As Hagge walked down the fairways to applause, it was obvious many fans had made her the sentimental favorite. "This must be an old gallery this week," said Hagge, an LPGA charter member, with a laugh. "I always thought the women's tour would be as big as it is. I just didn't think I'd still be here playing it." The reason for her longevity, she believes, is vitamins. "Thirty a day, 15 in the morning and 15 at night."
On Saturday, Hagge's dream fell apart in the rain as she bogeyed four of the first eight holes. After a 74 on Sunday, she finished tied for 12th.
Caponi, in contrast, was threatening to make a mockery of the tournament. "No brains," she explained after birdies on five of the front nine Saturday, including the last three, for a 31 that came on the heels of her back-nine 32 the previous day. But in a major championship, momentum has a way of turning around. On the 10th hole Caponi bunkered her second shot and three-putted for a double bogey. "Up until then, it just seemed the ball couldn't wait to get to the hole to jump in," she said.
Caponi picked up another bogey at the 13th. Her putter went sour. She finished with a 70, which put her nine-under and two strokes ahead of Britz and three ahead of Meyers for the tournament. Britz and Meyers aren't exactly Ben Hogan and Sam Snead; between them they have won only three tournaments. Going into the LPGA Britz was 77th on the money list, Meyers 36th. But Caponi would hear no talk of a premature victory disco. "I still have to make some birdies tomorrow," she said. "They're coming at me."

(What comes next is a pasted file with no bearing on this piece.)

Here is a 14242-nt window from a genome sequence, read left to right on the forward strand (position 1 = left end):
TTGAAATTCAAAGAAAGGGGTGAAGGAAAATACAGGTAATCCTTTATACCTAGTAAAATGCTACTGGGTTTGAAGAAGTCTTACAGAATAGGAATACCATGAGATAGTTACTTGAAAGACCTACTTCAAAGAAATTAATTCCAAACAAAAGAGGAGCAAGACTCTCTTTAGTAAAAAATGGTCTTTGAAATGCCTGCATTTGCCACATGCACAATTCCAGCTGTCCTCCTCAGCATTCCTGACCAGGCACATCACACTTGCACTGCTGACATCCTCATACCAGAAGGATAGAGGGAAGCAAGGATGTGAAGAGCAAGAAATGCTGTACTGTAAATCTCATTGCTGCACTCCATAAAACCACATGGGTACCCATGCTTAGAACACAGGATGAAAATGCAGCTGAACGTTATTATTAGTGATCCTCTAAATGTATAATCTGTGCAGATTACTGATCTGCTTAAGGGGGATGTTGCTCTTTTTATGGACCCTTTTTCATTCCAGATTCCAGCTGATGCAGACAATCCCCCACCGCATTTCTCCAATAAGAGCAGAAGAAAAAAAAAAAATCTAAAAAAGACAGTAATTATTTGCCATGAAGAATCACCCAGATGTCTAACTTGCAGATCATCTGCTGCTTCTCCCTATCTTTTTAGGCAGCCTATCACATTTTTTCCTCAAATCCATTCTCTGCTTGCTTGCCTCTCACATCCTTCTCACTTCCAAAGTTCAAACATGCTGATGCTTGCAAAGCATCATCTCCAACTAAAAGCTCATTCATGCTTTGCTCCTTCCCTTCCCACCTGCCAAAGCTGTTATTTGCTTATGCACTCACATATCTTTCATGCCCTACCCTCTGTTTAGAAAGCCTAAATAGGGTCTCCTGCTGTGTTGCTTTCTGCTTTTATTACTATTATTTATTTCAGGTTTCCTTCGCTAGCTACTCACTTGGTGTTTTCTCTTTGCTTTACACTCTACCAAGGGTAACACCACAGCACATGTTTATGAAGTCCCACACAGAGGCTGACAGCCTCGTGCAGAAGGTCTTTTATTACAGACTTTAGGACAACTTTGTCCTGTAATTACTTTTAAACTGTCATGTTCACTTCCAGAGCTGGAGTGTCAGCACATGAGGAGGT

And come they did. Caponi's putter again suffered the chills on Sunday, and when she bogeyed the sixth and seventh holes, while Meyers was getting birdies on same, the four-stroke swing put Meyers ahead by a stroke, with Britz a shot behind Caponi.
From there on in, matters only got closer, and coming to the 18th, the three of them were tied and nervously eyeing each other and the lake. Britz went for the green in two, and although her second shot hit a tree and splashed in and out of the water, the ball came to rest on dry land. She chipped up and eventually two-putted. Meyers was on in three; two putts got her down in par.
And so there was Caponi, who had hit short of the lake, 18 feet away after three shots and putting for a birdie, the championship and yet another chapter in her latest edition. Caponi has been down this way before, and she gave a little jump as the ball went in. And then wept. For her, the name's not the same, but the game sure is.